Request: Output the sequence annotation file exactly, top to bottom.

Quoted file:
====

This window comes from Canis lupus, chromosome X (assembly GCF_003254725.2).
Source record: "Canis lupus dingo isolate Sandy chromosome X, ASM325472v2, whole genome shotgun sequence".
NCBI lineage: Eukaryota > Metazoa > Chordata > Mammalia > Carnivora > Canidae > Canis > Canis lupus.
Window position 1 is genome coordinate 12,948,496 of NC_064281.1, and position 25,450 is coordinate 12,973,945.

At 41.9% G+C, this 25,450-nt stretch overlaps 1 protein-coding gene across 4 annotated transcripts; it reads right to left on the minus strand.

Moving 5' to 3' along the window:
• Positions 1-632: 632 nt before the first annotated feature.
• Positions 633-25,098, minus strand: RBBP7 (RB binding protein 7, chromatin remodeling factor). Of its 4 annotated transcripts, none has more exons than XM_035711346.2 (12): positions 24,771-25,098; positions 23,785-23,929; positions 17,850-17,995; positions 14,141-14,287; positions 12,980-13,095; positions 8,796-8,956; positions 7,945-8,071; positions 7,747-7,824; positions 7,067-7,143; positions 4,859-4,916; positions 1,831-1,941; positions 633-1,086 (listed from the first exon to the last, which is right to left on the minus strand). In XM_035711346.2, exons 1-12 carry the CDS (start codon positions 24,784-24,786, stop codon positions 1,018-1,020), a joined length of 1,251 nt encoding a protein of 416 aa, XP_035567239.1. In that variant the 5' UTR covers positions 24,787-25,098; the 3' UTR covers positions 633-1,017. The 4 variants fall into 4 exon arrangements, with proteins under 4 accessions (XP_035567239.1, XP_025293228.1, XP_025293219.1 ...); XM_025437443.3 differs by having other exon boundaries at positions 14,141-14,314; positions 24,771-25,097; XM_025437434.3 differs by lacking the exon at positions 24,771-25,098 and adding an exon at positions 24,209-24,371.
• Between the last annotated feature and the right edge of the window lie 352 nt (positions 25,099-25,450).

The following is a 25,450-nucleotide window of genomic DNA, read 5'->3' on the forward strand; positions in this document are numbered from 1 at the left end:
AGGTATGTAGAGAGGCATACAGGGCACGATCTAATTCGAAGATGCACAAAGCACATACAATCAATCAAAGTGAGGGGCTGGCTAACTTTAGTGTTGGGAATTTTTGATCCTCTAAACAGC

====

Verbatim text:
This window comes from Canis lupus, chromosome X (assembly GCF_003254725.2).
Source record: "Canis lupus dingo isolate Sandy chromosome X, ASM325472v2, whole genome shotgun sequence".
NCBI lineage: Eukaryota > Metazoa > Chordata > Mammalia > Carnivora > Canidae > Canis > Canis lupus.
Window position 1 is genome coordinate 12,948,496 of NC_064281.1, and position 25,450 is coordinate 12,973,945.

At 41.9% G+C, this 25,450-nt stretch overlaps 1 protein-coding gene across 4 annotated transcripts; it reads right to left on the minus strand.

Moving 5' to 3' along the window:
• Positions 1-632: 632 nt before the first annotated feature.
• Positions 633-25,098, minus strand: RBBP7 (RB binding protein 7, chromatin remodeling factor). Of its 4 annotated transcripts, none has more exons than XM_035711346.2 (12): positions 24,771-25,098; positions 23,785-23,929; positions 17,850-17,995; positions 14,141-14,287; positions 12,980-13,095; positions 8,796-8,956; positions 7,945-8,071; positions 7,747-7,824; positions 7,067-7,143; positions 4,859-4,916; positions 1,831-1,941; positions 633-1,086 (listed from the first exon to the last, which is right to left on the minus strand). In XM_035711346.2, exons 1-12 carry the CDS (start codon positions 24,784-24,786, stop codon positions 1,018-1,020), a joined length of 1,251 nt encoding a protein of 416 aa, XP_035567239.1. In that variant the 5' UTR covers positions 24,787-25,098; the 3' UTR covers positions 633-1,017. The 4 variants fall into 4 exon arrangements, with proteins under 4 accessions (XP_035567239.1, XP_025293228.1, XP_025293219.1 ...); XM_025437443.3 differs by having other exon boundaries at positions 14,141-14,314; positions 24,771-25,097; XM_025437434.3 differs by lacking the exon at positions 24,771-25,098 and adding an exon at positions 24,209-24,371.
• Between the last annotated feature and the right edge of the window lie 352 nt (positions 25,099-25,450).

The following is a 25,450-nucleotide window of genomic DNA, read 5'->3' on the forward strand; positions in this document are numbered from 1 at the left end:
AGGTATGTAGAGAGGCATACAGGGCACGATCTAATTCGAAGATGCACAAAGCACATACAATCAATCAAAGTGAGGGGCTGGCTAACTTTAGTGTTGGGAATTTTTGATCCTCTAAACAGC